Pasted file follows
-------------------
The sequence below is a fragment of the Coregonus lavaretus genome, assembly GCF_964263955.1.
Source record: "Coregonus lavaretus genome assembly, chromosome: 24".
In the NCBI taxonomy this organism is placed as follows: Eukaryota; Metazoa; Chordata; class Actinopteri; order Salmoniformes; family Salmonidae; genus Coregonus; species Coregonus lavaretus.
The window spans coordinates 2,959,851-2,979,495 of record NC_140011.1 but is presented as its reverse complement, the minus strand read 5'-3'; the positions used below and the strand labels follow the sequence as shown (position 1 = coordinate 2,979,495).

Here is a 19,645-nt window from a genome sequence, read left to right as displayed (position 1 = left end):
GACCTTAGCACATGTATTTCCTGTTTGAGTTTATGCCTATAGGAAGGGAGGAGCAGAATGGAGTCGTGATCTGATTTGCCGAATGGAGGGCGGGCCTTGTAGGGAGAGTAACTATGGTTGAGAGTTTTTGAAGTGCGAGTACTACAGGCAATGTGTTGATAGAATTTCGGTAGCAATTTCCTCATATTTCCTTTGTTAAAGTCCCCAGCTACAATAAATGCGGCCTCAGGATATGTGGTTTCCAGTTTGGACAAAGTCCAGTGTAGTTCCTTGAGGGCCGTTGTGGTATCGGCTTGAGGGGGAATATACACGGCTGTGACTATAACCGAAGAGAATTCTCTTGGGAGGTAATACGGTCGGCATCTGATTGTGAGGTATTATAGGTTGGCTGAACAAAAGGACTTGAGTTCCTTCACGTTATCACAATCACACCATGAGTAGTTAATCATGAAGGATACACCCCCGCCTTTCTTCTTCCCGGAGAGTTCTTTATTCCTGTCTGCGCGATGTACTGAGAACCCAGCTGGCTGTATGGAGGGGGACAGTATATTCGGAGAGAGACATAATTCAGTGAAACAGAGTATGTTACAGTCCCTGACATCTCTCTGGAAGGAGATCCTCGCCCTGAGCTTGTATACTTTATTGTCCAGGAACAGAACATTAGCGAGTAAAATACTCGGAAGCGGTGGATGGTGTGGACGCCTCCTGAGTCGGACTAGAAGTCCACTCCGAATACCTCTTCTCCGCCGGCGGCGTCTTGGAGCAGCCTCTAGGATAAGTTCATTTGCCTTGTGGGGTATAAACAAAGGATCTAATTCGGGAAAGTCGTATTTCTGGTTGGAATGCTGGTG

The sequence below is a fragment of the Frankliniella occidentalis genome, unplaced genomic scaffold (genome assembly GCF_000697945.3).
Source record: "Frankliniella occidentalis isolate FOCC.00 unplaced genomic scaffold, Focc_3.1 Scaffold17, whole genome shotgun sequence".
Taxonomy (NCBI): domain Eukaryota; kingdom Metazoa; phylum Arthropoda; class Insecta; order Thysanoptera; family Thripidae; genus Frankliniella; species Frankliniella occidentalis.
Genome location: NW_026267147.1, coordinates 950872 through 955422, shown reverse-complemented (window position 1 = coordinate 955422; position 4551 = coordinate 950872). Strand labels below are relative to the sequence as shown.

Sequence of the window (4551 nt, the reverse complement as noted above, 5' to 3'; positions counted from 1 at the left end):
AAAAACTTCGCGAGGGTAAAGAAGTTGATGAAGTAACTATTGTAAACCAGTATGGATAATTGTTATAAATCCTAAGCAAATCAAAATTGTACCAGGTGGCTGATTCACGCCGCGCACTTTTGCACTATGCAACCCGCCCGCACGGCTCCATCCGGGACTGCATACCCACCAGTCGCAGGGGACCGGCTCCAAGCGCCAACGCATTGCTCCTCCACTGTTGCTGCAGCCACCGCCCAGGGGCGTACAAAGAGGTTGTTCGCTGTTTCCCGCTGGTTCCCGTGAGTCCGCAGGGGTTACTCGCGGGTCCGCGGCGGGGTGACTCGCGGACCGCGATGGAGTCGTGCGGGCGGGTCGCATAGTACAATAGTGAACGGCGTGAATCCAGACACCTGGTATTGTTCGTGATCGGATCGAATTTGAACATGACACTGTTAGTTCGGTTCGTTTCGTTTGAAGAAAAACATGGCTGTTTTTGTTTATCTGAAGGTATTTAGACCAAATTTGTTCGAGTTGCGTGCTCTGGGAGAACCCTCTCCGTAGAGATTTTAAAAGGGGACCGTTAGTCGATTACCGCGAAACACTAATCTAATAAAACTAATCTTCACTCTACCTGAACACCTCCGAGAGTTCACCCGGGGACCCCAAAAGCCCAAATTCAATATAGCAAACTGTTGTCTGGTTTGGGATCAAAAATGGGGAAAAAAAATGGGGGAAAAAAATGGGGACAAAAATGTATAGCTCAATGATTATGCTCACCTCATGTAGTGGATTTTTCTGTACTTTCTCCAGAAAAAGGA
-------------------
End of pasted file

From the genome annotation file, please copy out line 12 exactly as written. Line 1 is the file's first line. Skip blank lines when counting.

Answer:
AAAAACTTCGCGAGGGTAAAGAAGTTGATGAAGTAACTATTGTAAACCAGTATGGATAATTGTTATAAATCCTAAGCAAATCAAAATTGTACCAGGTGGCTGATTCACGCCGCGCACTTTTGCACTATGCAACCCGCCCGCACGGCTCCATCCGGGACTGCATACCCACCAGTCGCAGGGGACCGGCTCCAAGCGCCAACGCATTGCTCCTCCACTGTTGCTGCAGCCACCGCCCAGGGGCGTACAAAGAGGTTGTTCGCTGTTTCCCGCTGGTTCCCGTGAGTCCGCAGGGGTTACTCGCGGGTCCGCGGCGGGGTGACTCGCGGACCGCGATGGAGTCGTGCGGGCGGGTCGCATAGTACAATAGTGAACGGCGTGAATCCAGACACCTGGTATTGTTCGTGATCGGATCGAATTTGAACATGACACTGTTAGTTCGGTTCGTTTCGTTTGAAGAAAAACATGGCTGTTTTTGTTTATCTGAAGGTATTTAGACCAAATTTGTTCGAGTTGCGTGCTCTGGGAGAACCCTCTCCGTAGAGATTTTAAAAGGGGACCGTTAGTCGATTACCGCGAAACACTAATCTAATAAAACTAATCTTCACTCTACCTGAACACCTCCGAGAGTTCACCCGGGGACCCCAAAAGCCCAAATTCAATATAGCAAACTGTTGTCTGGTTTGGGATCAAAAATGGGGAAAAAAAATGGGGGAAAAAAATGGGGACAAAAATGTATAGCTCAATGATTATGCTCACCTCATGTAGTGGATTTTTCTGTACTTTCTCCAGAAAAAGGA